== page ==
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The Norfolk Churches Site: an occasional sideways glance at the churches of Norfolk

St Mary, Gressenhall


Gressenhall south door (15th Century)

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    St Mary, Gressenhall

Gressenhall is a large village not far from Dereham. It sprawls along the gentle valley, merging into neighbouring Beetley, and is home to the Dereham Union workhouse building, which is today the Museum of Norfolk Life. If Dereham has commuters then Gressenhall and Beetley are exactly the kind of places that they would live I suppose, but there is nothing suburban about Gressenhall. It is a pretty place with its village green and cottages, and I like it a lot. The parish church of St Mary is a good mile outside the village, set in the narrow sunken lanes to the south. Some churches like this seem to be hiding away, but St Mary is a large, impressive building, sitting boldly in the fields as if it was the church of some great French abbey. Pevsner gets it exactly right when he says the core is Norman but the effect is entirely of a big, prosperous Perp church. Simon Cotton tells me that the dedication of this church before the Reformation was to the Assumption of the Blessed Virgin as evidenced by several wills, including that of John Schawe in 1518 who asked that his body be buried in ye church of or Lady th Assumption in Gressenhale.

The wide, sloping churchyard is a perfect foil to the bulk of the exterior. The birdsong in the quiet air seems to intensify the church's sense of remoteness. You step into a similarly quiet and still interior. As with many central-towered churches there is a sense of rooms that open up off each of other, the aisles, chancel and the transepts forming separate spaces of their own. High above the tower arch, a double headed window gives a nod to the Norman origins of the place, but otherwise this feels an early 20th Century space in a medieval shell, with curated survivals. Propped up against the south wall are some panels from the rood screen. They depict St Leonard, St Augustine, St Gregory and St Michael. The 16th Century iconoclasts went to town here, but the figure of St Michael was clearly very fine. In the spandrels above, a hunter faces off a wild man while eagles and angels keep watch on below. All of them have been thoroughly defaced, but enough survives to show what was once here.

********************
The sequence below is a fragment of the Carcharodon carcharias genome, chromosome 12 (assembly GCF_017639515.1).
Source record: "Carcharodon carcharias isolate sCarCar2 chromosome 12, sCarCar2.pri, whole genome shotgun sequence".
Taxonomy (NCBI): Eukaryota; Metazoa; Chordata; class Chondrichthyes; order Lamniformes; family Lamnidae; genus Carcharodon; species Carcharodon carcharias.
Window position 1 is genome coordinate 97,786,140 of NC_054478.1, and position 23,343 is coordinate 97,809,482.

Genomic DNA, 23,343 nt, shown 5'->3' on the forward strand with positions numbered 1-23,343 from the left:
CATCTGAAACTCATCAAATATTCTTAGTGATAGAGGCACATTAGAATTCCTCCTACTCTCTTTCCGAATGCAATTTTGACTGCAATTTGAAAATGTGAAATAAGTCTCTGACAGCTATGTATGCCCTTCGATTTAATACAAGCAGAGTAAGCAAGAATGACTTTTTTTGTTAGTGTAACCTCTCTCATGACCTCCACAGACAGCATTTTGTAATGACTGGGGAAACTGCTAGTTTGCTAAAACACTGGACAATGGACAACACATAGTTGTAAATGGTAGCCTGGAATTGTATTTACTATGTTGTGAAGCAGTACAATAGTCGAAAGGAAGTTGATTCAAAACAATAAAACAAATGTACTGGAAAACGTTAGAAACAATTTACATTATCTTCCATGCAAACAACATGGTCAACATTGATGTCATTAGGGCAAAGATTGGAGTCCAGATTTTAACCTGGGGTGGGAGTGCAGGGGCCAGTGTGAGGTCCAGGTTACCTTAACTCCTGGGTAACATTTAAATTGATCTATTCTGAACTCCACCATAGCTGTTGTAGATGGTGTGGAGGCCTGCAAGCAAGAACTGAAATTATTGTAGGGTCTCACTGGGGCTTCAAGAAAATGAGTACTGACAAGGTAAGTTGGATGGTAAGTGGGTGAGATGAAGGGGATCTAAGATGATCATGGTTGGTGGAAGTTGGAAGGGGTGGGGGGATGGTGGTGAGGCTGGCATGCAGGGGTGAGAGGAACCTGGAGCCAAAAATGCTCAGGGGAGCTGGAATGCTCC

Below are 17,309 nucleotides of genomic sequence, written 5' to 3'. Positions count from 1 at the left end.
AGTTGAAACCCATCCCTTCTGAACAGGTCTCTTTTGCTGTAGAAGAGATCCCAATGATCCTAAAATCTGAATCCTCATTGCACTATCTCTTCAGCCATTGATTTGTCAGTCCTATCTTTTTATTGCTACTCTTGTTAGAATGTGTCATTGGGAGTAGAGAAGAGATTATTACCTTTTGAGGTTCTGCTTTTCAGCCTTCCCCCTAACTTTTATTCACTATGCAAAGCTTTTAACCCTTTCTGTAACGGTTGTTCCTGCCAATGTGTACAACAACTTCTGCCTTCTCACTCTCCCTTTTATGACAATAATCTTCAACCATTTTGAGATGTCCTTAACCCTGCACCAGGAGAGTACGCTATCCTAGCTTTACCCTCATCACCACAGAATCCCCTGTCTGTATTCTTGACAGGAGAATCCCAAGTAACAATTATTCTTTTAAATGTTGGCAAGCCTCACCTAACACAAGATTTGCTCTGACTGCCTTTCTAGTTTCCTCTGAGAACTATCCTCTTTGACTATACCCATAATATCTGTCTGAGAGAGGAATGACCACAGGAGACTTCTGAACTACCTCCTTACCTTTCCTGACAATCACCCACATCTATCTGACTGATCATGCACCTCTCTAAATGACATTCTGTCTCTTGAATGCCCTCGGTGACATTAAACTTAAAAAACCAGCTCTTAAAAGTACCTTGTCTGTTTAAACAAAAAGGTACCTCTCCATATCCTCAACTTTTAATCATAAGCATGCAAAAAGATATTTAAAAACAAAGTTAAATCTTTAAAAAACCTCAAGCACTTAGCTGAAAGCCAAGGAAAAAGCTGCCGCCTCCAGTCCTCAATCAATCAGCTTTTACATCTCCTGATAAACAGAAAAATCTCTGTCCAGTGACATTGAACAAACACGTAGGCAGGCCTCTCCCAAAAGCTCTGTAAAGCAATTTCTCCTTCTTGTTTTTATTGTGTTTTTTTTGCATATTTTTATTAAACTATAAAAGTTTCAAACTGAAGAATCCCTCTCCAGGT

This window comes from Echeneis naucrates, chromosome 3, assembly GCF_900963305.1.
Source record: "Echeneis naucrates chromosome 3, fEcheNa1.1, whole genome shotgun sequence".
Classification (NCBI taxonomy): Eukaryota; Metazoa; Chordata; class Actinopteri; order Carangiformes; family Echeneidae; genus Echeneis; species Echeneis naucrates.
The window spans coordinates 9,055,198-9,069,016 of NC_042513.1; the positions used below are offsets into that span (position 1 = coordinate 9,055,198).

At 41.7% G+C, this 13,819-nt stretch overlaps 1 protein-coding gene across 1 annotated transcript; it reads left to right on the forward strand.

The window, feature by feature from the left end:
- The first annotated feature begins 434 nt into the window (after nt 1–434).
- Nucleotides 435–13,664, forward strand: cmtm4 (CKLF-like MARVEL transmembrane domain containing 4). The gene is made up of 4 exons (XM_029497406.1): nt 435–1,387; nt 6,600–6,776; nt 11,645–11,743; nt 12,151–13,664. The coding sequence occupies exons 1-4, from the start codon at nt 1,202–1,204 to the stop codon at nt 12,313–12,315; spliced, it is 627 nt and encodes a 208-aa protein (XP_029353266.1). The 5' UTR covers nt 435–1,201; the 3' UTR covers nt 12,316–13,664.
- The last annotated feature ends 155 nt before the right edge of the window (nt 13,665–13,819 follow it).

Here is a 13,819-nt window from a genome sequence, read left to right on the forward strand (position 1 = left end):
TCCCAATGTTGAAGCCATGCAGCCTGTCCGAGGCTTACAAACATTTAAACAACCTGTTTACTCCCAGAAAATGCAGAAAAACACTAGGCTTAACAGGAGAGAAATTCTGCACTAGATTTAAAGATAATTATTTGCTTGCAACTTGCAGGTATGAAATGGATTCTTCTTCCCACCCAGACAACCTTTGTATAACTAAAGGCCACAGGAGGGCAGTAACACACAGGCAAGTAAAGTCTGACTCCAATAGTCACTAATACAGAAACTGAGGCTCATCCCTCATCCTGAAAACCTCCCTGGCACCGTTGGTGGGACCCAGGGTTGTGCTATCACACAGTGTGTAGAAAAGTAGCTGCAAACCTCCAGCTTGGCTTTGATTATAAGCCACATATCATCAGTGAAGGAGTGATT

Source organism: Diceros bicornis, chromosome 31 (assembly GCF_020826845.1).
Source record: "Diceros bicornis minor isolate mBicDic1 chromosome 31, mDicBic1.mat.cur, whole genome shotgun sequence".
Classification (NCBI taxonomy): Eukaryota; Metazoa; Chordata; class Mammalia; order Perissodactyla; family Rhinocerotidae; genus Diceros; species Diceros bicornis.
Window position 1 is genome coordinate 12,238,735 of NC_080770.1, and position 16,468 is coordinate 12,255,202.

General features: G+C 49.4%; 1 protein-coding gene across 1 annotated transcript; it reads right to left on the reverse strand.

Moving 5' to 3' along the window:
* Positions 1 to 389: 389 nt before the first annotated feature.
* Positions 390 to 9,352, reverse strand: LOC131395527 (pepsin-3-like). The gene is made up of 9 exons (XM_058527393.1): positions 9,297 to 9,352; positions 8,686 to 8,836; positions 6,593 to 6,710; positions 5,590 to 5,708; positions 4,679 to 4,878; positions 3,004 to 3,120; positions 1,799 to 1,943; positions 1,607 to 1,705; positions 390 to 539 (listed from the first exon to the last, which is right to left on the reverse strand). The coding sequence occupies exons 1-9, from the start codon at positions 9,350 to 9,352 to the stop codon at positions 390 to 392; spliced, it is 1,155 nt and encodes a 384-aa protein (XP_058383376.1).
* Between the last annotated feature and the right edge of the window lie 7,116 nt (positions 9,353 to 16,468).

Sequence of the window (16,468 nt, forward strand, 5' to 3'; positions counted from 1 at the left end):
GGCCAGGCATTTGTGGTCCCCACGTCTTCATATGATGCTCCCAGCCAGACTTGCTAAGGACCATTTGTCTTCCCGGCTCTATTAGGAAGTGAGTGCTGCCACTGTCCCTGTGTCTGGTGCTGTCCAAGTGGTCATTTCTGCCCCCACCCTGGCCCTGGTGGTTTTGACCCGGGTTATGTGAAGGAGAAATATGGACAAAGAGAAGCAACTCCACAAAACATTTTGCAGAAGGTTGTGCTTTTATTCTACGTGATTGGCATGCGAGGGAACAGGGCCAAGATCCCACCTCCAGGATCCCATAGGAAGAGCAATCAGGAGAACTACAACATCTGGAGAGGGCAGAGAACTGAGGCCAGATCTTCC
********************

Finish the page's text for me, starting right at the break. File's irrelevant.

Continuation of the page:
St Leonard, St Augustine, St Gregory, St Michael

St Michael's dragon (15th Century) St Gregory rood screen iconoclasm: eagles, angels, hunter, wild man (15th Century)

The 15th Century font has also been enthusiastically vandalised, telling us something perhaps about the response to the Tudor Reformation in this parish. And yet it is just a typical late medieval East Anglian font, with angels and shields which were perhaps once painted. On one panel in particular the iconoclasm was clearly furious. I wonder what it depicted.

The Victorian restoration removed a 17th Century west gallery, but a memory of it survives because of a ledger stone in the nave. Here resteth the body of Robert Halcot of Gressen Hall yoman hooe departed this life the 2 daye of November anno dom 1640 it tells us, and goes on to note that him have wee for a time lost who bilt this galery att his own cost. The secular tone of the inscription is typical of those puritan days, but the carving of it is particularly crude. This is emphasised by the Latin inscription on the nearby brass to Sarah Estmond of some thirty years earlier, which retains some of the elegance of earlier times, and reminds us as if we needed it that fundamentalism always comes at a price to artistic flowering.

him have wee for a time lost who bilt this galery att his oune cost (1640) him have we for a time lost who bilt this galerey att his oune cost

Set in the wall is an alabaster relief of the martyrdom of St Stephen. He kneels, and is stoned to death. Such reliefs were once common as parts of altar pieces, but few survived the 16th century Anglican enthusiasm for the destruction of images, and those that did were broken up and discarded, to be found centuries later under floorboards and sealed up in walls. The brilliant Musée national du Moyen Âge in Paris has a large room of complete English alabasters of the 14th and 15th Centuries, probably more than survive in the whole of England.

Simon Knott, October 2020

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looking east sanctuary

The Good Samaritan The Good Samaritan The Good Samaritan The Good Samaritan
un livre est un ami qui ne trompe jamais wall plate angel the stoning of Stephen (alabaster, 15th Century)
John and Sarah Estmond killed in action near the village of Anafarta in Gallipoli font (15th Century)


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The Norfolk Churches Site: an occasional sideways glance at the churches of Norfolk